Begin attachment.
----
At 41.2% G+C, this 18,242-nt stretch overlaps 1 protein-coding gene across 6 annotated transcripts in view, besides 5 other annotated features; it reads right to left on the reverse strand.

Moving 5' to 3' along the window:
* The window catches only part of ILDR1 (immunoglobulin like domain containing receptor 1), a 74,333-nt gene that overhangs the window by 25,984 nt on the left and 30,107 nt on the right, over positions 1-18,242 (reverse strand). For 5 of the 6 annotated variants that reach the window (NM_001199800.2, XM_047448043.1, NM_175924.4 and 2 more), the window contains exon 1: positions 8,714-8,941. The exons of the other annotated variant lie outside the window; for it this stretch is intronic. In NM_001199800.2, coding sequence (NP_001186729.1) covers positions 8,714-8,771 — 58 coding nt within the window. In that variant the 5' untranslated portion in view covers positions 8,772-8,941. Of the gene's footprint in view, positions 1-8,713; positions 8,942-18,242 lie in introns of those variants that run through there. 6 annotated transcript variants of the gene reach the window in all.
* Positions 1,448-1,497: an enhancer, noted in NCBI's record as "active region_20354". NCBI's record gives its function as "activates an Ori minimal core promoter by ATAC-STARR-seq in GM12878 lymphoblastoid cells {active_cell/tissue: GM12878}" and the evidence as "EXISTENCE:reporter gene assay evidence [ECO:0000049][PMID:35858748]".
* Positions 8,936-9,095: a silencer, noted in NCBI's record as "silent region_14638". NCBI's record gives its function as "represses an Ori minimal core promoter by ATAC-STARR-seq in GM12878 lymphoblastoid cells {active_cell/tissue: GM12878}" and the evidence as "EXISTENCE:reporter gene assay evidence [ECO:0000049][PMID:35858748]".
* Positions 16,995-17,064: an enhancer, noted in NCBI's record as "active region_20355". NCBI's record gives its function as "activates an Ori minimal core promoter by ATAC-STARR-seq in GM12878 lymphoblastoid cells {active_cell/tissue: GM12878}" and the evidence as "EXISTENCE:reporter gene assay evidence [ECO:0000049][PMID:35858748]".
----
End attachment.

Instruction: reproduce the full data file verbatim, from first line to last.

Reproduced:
At 41.2% G+C, this 18,242-nt stretch overlaps 1 protein-coding gene across 6 annotated transcripts in view, besides 5 other annotated features; it reads right to left on the reverse strand.

Moving 5' to 3' along the window:
* The window catches only part of ILDR1 (immunoglobulin like domain containing receptor 1), a 74,333-nt gene that overhangs the window by 25,984 nt on the left and 30,107 nt on the right, over positions 1-18,242 (reverse strand). For 5 of the 6 annotated variants that reach the window (NM_001199800.2, XM_047448043.1, NM_175924.4 and 2 more), the window contains exon 1: positions 8,714-8,941. The exons of the other annotated variant lie outside the window; for it this stretch is intronic. In NM_001199800.2, coding sequence (NP_001186729.1) covers positions 8,714-8,771 — 58 coding nt within the window. In that variant the 5' untranslated portion in view covers positions 8,772-8,941. Of the gene's footprint in view, positions 1-8,713; positions 8,942-18,242 lie in introns of those variants that run through there. 6 annotated transcript variants of the gene reach the window in all.
* Positions 1,448-1,497: an enhancer, noted in NCBI's record as "active region_20354". NCBI's record gives its function as "activates an Ori minimal core promoter by ATAC-STARR-seq in GM12878 lymphoblastoid cells {active_cell/tissue: GM12878}" and the evidence as "EXISTENCE:reporter gene assay evidence [ECO:0000049][PMID:35858748]".
* Positions 8,936-9,095: a silencer, noted in NCBI's record as "silent region_14638". NCBI's record gives its function as "represses an Ori minimal core promoter by ATAC-STARR-seq in GM12878 lymphoblastoid cells {active_cell/tissue: GM12878}" and the evidence as "EXISTENCE:reporter gene assay evidence [ECO:0000049][PMID:35858748]".
* Positions 16,995-17,064: an enhancer, noted in NCBI's record as "active region_20355". NCBI's record gives its function as "activates an Ori minimal core promoter by ATAC-STARR-seq in GM12878 lymphoblastoid cells {active_cell/tissue: GM12878}" and the evidence as "EXISTENCE:reporter gene assay evidence [ECO:0000049][PMID:35858748]".